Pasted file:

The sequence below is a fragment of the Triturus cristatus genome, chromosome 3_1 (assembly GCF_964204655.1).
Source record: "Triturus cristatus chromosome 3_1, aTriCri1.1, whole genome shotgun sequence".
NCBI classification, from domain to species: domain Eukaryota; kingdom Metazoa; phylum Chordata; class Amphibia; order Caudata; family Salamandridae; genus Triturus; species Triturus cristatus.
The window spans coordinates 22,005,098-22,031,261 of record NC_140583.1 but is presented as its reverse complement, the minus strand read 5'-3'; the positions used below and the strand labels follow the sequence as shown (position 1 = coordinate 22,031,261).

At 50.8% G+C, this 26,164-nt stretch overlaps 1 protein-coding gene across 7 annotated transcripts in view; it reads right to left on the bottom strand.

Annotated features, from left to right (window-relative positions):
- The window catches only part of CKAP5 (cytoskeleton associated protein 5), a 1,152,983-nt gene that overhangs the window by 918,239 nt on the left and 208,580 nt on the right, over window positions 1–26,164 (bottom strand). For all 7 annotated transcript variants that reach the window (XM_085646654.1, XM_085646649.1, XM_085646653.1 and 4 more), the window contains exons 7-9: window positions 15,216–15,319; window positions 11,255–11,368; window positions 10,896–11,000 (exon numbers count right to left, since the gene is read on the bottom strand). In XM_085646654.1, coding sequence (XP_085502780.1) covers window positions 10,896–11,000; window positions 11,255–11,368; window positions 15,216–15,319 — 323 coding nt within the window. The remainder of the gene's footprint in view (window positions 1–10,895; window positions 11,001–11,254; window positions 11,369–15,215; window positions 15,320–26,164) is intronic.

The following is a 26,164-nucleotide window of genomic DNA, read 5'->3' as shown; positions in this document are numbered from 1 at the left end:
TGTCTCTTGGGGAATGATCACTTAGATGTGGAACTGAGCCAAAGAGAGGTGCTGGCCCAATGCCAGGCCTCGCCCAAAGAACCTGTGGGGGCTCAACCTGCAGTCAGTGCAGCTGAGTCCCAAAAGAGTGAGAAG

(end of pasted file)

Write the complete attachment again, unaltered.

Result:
The sequence below is a fragment of the Triturus cristatus genome, chromosome 3_1 (assembly GCF_964204655.1).
Source record: "Triturus cristatus chromosome 3_1, aTriCri1.1, whole genome shotgun sequence".
NCBI classification, from domain to species: domain Eukaryota; kingdom Metazoa; phylum Chordata; class Amphibia; order Caudata; family Salamandridae; genus Triturus; species Triturus cristatus.
The window spans coordinates 22,005,098-22,031,261 of record NC_140583.1 but is presented as its reverse complement, the minus strand read 5'-3'; the positions used below and the strand labels follow the sequence as shown (position 1 = coordinate 22,031,261).

At 50.8% G+C, this 26,164-nt stretch overlaps 1 protein-coding gene across 7 annotated transcripts in view; it reads right to left on the bottom strand.

Annotated features, from left to right (window-relative positions):
- The window catches only part of CKAP5 (cytoskeleton associated protein 5), a 1,152,983-nt gene that overhangs the window by 918,239 nt on the left and 208,580 nt on the right, over window positions 1–26,164 (bottom strand). For all 7 annotated transcript variants that reach the window (XM_085646654.1, XM_085646649.1, XM_085646653.1 and 4 more), the window contains exons 7-9: window positions 15,216–15,319; window positions 11,255–11,368; window positions 10,896–11,000 (exon numbers count right to left, since the gene is read on the bottom strand). In XM_085646654.1, coding sequence (XP_085502780.1) covers window positions 10,896–11,000; window positions 11,255–11,368; window positions 15,216–15,319 — 323 coding nt within the window. The remainder of the gene's footprint in view (window positions 1–10,895; window positions 11,001–11,254; window positions 11,369–15,215; window positions 15,320–26,164) is intronic.

The following is a 26,164-nucleotide window of genomic DNA, read 5'->3' as shown; positions in this document are numbered from 1 at the left end:
TGTCTCTTGGGGAATGATCACTTAGATGTGGAACTGAGCCAAAGAGAGGTGCTGGCCCAATGCCAGGCCTCGCCCAAAGAACCTGTGGGGGCTCAACCTGCAGTCAGTGCAGCTGAGTCCCAAAAGAGTGAGAAG